Edible food forest – from fallow wasteland to 5 layer food garden in Tamil Nadu

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Renata Sridhar food forest in Tamil Nadu

If one day somebody had told me I would live in the middle of Indian nowhere (actually it’s in the heart of Tamil Nadu) setting up a food forest and self-sustainable farm – I’d probably share my most sarcastic smile and say: no way! But while time flies, life can be perverse, so here I am, in the beautiful land of Tamil Nadu, living off the grid with my bicultural family, learning how to live self-sustainable life.

One of the first projects after moving to the village in India was to turn the barren land into a green, food jungle. The idea was simple – whenever you turn your head, you’d see an edible plant, every day you wake up and watch through the window – you’d see snacks that could satisfy your cravings. The plan was brilliant but one year ago in 2020, I would definitely not expect how much planning, designing, and work will such a project require, indeed. What did we focus on this year and what did (or not) achieve?

Layers of the Forest

How did we plan and organize our food forest? From the very beginning, we wanted to have plenty of different plant varieties typical for the Tamil Nadu climate. We’ll definitely think about expanding the number of varieties but until soil doesn’t work with us fully – we need to be satisfied with local saplings.

During the food forest setup, we focused mainly on 2 things: food forest layers (multiple layers of plants stacked vertically to increase overall production) and perennials. What we recommend for your saplings/seeds planting, take into consideration “up”, “down” and “out” dimensions. The biggest layer will be trees (we planted i.ex. mango, jackfruit, tamarind, teakwood, sandalwood), which need full sunlight. The next layer will be small trees (banana trees, pomegranate, lemon trees), next shrubs (i.ex basil, tulsi, medicinal plants) that grow with less light. Intermediate between these two classes of plants is the vines (we used seasonally: bottle gourds, pumpkins, ridge gourd). Next, there are the ground plants (i.ex. groundnuts, urad daal, moong daal, pineapples) that cover the forest floor. Finally, we got underground plants – mostly vegetables like radishes, carrots.

Design and space where to plant them depend on the area you have to have your food forest.

Soil that works

As we arrived at an almost barren land, our most important goal was first and foremost to fertilize the soil. We are aware this process takes years to get done but we started with only natural boosters for soil fertility (cow-goat-rabbits dung), chopp&drop the weeds method. We also used fertility-boosting plants: nitrogen fixers such as groundnuts, moong/urad daal, agathi keerai plant. The roots of these plants associate with rhizobial bacteria — a partnership that benefits both the bacteria and the host plant, and that provides a nitrogen boost for other plants as well.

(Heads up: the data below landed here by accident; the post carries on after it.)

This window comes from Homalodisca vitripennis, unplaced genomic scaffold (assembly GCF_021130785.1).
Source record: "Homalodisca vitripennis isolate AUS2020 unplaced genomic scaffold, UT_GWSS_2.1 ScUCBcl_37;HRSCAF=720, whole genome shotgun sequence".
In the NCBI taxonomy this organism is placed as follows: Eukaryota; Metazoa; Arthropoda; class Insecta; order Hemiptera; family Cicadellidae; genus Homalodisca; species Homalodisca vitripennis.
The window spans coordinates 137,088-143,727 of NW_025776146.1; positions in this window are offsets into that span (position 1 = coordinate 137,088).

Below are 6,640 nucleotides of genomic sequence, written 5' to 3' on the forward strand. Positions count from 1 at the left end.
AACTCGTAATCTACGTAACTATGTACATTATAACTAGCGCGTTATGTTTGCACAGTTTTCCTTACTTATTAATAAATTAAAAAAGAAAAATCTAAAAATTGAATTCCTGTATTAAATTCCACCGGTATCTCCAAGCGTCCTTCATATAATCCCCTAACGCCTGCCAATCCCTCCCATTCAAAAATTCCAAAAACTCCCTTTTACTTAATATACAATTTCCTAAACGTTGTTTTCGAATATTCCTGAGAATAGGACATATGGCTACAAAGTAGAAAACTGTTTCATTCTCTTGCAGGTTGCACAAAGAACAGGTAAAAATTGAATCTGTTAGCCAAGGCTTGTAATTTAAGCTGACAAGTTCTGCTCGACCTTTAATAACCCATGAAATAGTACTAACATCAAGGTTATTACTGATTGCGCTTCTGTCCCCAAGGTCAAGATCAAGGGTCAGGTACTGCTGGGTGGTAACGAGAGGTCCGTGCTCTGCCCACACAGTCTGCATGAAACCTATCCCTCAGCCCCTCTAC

Irrigation

When we moved to a tropical climate farm we also knew that crucial aspects of setup and early years management will be watering and the entire irrigation system, especially during summertime (February-June). We used rain irrigation systems in the forest and that worked well for us. Next year we’ll be expanding food forest to new area planting coconut, cashew nut, papaya, and more moringa trees and we hope to manage with new similar setups as well.

Huge support to minimize the heat was the massive mulching we provided for the forest.

We also used compost piles to build soil beforehand. We dug holes in the ground, filled them with natural fertilizers, and closed them with the soil This allowed us to fertilize immediately once we started planting saplings, and added organic matter which helps with water management. To support the water supply, apart from an open well, we dug some water access structures – a rainwater harvesting pond.

Sustainable food production

That’s actually our goal and we are still in the process of learning how to plan crops in accordance with climate, seasonality, and our needs. First-year taught us much about succession and companion planting. What worked well was combinations of groundnuts+urad daal, turmeric+banana trees. We definitely failed with moringa, papaya saplings – poor water management led to the loss of about 30 plants.

There’s a lot of maintenance required to sustain all types of soil/sunlight requirements for diversified plants in one place. We keep on focusing on what’s working here for the climate: mulching, natural fertilizers, and a watering system. The rainy season is on the way, we’ll get ready for planting new plant varieties – coconuts, sapotas, guavas, and papayas. Keep your fingers crossed for us, come here again in a yer’s time and check how the plants grew.


I would love to hear your comments on this! How do you like the idea of a food forest? Do you have your own food forest? What works well for you and what needs amendments? Thank you very much for reading this article. I am curious if you have/had any experience of yours? Any comments? – please share your experience. And if you liked the article – share it, click “Like it” and “share it”. with those who may need this knowledge.